IPFS Background


Some info:
Stanford Seminar, IPFS and the Permanent Web, October 22, 2015.

Main problem points with current web: offline, distributed, permanence, security, speed, lack of richer communication protocols.

Merkle Web, Merkle Tree, Merkle Links: protocol to upgrade how the web works. Related to git’s merkledag. Instead of using a centralized address to locate, use a combination of data x hash function as the address, that way it can be shared.

A quick summary:

Taking a higher-level approach to network design, like Paul Baran and some of the earliest categorization of networks, as featured in 1964’s On Distributed Communications. See network designs for centralized, distributed, peer, isolated, etc.

There is also no ‘presence linking’ in the status quo, meaning that there isn’t a notion for a peer to announce itself in several transports, so that other peers can guarantee that it is always the same peer.

This is especially problematic when sharing media. Any file, any media: when shared on a centralized network, the total amount of data required to share is the size of the original media times multiplied by the number of shares (modulo caching, if be). Ten or 20x multiples are common.

The solution is a distributed web with content uniquely identified, so it can be properly served by multiple peers in a resilient manner. In addition, this works for disconnected, offline, and slow networks.

Instead, social platforms are throwing tons of capital to build walled gardens on centralized networks. Apps continue to dominate the mobile web.

Some hype:
TEDxSanFrancisco, The Next Internet Revolution, December, 2016.

There is documentation for the distributed web as a free gitbook, The Decentralized Web Primer.

Sources, Protocol Specifications

InterPlanetary File System wikipedia.

The IPFS Project, a hypermedia transport protocol project. Based on a network stack encoded in libp2p. See specs documentation here. The naming system is IPNS.

Online community is found here.

Part of Protocol Labs

what about other peer to peer networking libraries, namely libtorrent? libp2p design compare?

language bindings for libp2p are javascript, go, rust, python. What else is in development?

See Also


Internet Life, Social Media, Backup and Archiving


There is a plugin called “Give Me My Data” which, when installed, can be used to export the wall data from Facebook, along with friend and mutual friend graph information in DOT and XML formats.

Google, g+, gmail, youtube.

One intriguing option is google takeout, which will package up all your metadata into one (or more) files.  In addition, gmail can be archived via POP to local mailclient and then exported to mbox or other. Chrome bookmarks can be exported, Google maps can be exported, etc. Google plus data can be shaped by user-configurable settings.

Data liberation front, nice job!


This one is a bit complicated.There is no tumblr export or backup capability provided by tumblr.com, so instead a variety of other options exist. The most reliable is to import your tumblr blog into WordPress, and then export it from WordPress in an XML form.

To do this, see the tumblr.com post.

After import has completed, all the tumbler posts will be imported into the target wordpress.com blog as individual posts. Some of these posts will have titles, some will have the tumbler post id number as the title. All posts are imported with with visibility set to “Public.” Tags in tumblr posts are converted to wordpress tags, and all tumblr posts will have the initial category of “Uncategorized.”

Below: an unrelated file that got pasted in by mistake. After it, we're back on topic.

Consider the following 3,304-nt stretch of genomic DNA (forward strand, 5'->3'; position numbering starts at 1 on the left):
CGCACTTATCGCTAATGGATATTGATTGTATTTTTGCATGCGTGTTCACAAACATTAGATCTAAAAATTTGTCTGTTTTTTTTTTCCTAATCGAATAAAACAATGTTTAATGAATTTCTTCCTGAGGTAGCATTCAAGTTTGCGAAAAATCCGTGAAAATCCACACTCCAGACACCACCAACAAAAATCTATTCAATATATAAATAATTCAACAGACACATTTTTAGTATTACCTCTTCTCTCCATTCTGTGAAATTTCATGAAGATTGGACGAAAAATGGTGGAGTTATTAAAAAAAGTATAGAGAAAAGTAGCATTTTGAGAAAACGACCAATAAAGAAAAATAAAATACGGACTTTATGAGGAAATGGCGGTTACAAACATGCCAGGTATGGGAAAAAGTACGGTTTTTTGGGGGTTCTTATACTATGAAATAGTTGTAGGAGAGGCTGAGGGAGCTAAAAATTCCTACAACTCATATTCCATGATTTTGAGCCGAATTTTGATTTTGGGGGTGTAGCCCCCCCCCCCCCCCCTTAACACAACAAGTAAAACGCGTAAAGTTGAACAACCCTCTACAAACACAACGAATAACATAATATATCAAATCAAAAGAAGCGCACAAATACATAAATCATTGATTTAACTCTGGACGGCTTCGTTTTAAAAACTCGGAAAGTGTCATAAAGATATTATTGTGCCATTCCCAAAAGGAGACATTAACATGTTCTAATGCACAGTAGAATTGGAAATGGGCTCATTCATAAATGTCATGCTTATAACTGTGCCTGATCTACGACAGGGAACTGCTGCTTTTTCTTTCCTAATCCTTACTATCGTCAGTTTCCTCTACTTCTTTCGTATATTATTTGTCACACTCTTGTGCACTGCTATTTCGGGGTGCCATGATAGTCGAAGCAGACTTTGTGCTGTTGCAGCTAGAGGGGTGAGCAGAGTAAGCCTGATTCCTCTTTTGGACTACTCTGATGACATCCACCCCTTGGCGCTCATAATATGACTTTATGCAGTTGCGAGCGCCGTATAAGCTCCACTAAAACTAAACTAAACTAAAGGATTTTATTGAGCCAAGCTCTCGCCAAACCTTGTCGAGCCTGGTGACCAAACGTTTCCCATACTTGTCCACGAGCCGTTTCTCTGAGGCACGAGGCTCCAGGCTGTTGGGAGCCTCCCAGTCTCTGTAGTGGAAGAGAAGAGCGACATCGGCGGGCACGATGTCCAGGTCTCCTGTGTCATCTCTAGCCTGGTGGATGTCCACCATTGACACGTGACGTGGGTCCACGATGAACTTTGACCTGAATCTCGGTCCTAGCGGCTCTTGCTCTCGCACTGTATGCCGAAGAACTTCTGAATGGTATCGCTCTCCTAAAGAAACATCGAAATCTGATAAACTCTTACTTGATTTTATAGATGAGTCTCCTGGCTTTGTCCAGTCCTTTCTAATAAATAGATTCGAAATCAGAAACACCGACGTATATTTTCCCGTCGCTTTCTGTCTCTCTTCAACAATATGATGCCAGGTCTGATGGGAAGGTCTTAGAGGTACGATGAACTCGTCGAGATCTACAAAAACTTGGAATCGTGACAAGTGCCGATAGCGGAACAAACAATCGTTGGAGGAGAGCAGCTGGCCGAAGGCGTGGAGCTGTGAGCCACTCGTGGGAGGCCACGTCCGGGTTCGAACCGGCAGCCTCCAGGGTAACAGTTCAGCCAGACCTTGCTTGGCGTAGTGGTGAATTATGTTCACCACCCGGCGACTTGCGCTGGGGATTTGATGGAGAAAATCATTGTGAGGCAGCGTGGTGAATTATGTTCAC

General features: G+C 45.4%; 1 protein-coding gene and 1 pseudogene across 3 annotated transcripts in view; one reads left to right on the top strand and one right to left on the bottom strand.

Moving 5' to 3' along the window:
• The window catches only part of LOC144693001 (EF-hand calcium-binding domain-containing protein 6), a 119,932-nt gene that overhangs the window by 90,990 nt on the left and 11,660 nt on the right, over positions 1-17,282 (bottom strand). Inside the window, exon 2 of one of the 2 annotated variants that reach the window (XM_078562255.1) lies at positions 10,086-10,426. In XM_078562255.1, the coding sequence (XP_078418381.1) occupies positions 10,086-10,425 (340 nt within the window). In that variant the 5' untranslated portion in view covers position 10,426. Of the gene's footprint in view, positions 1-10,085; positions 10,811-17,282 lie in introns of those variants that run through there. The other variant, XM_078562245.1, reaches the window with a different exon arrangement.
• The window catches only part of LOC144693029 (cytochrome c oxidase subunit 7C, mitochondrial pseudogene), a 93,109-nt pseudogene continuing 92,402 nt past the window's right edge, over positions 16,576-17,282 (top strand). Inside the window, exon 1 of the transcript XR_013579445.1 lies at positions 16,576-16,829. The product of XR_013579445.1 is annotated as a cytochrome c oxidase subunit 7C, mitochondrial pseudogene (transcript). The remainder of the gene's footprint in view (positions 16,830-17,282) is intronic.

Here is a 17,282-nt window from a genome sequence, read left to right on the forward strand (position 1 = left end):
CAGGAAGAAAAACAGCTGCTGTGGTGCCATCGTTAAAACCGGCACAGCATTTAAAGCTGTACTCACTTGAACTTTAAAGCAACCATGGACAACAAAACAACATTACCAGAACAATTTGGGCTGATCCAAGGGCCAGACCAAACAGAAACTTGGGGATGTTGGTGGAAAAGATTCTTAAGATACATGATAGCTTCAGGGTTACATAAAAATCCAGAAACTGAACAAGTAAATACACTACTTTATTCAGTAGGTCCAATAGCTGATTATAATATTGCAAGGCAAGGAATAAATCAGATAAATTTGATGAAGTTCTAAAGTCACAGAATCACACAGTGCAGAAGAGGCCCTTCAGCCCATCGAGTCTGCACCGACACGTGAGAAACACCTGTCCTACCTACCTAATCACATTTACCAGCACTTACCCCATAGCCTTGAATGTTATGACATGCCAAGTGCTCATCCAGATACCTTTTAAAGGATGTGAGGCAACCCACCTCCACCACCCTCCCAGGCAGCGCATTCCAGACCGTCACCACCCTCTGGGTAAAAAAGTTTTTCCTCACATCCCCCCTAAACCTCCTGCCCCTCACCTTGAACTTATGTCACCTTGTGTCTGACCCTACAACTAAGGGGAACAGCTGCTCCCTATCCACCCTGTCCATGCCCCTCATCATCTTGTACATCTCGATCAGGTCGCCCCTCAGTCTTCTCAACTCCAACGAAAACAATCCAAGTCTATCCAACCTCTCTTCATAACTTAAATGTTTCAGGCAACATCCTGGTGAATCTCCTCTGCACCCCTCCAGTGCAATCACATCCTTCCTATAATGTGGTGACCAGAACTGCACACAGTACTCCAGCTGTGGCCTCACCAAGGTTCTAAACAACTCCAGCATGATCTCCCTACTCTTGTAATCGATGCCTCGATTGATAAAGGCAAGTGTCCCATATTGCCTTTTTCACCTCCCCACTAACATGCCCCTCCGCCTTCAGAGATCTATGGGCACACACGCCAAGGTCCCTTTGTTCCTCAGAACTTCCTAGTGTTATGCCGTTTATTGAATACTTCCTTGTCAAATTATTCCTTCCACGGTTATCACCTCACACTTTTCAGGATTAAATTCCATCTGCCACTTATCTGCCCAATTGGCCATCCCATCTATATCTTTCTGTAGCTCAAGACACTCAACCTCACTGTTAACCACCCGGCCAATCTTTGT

Apply the following transformations to the imported tumblr posts:

1. Create a new “tumblr” category and tag, and batch process the imported posts categorized as “Uncategorized” with it.

2. Set visibility to “Private” 

3. Turn off comments, pings, etc.

These are all easier if the default 20 posts per page is set to a larger number, ie to 999. To do this, Enter the “Posts” menu, and select the top right “Screen Options” button. Change 20 posts to 100. Technically, one can go up to 999 posts per page, but then the query generated by the large bulk transformations makes hosted wordpress/client browsers fail.YMMV. The 100 to 200 range seems to work well for my situation.

To help organize the imported tumblr posts, I create tags for “tumblr”, “import,” and the name of the tumblr blog imported. A tumblr category is made. Then, these are bulk applied and the posts marked “Private” and categories set to “tumblr.”

The tumblr import is remarkably intact. Tags, posts, titles, etc. Photos, videos are imported (although multi-photo arrangements in tumblr may be imported with different orientation.) I’m starting to like the wordpress archive better than the new tumblr dashboard, to be quite honest.

Adding to the oddity that is import/export from tumblr, see wp2tumblr on github. This was the opposite idea: take wordpress content and then import it into tumblr.


Here is a post from twitter about your twitter archive.


Sign in to the Dashboard, and go to the “Tools” option on the left menu. Select export. Volia. Easy peasy.

Fiber Near Futures


San Francisco Fiber Internet Map
last updated: 2013-09-01

A map of recently permitted infrastructure improvements in San Francisco that may point to enhanced networking capabilities, along with current service or pilot project areas. Click on the map above to move to google maps, and then click on the individual layers to see current permits for Sonic.net and for the ATT’s Uverse pilot.

Data Sources

1. SF DPW/Surface Mounted Facilities, Active Permit Map

2. SF DPW Surface Mounted Facilities Permits

3. Search for the following vendors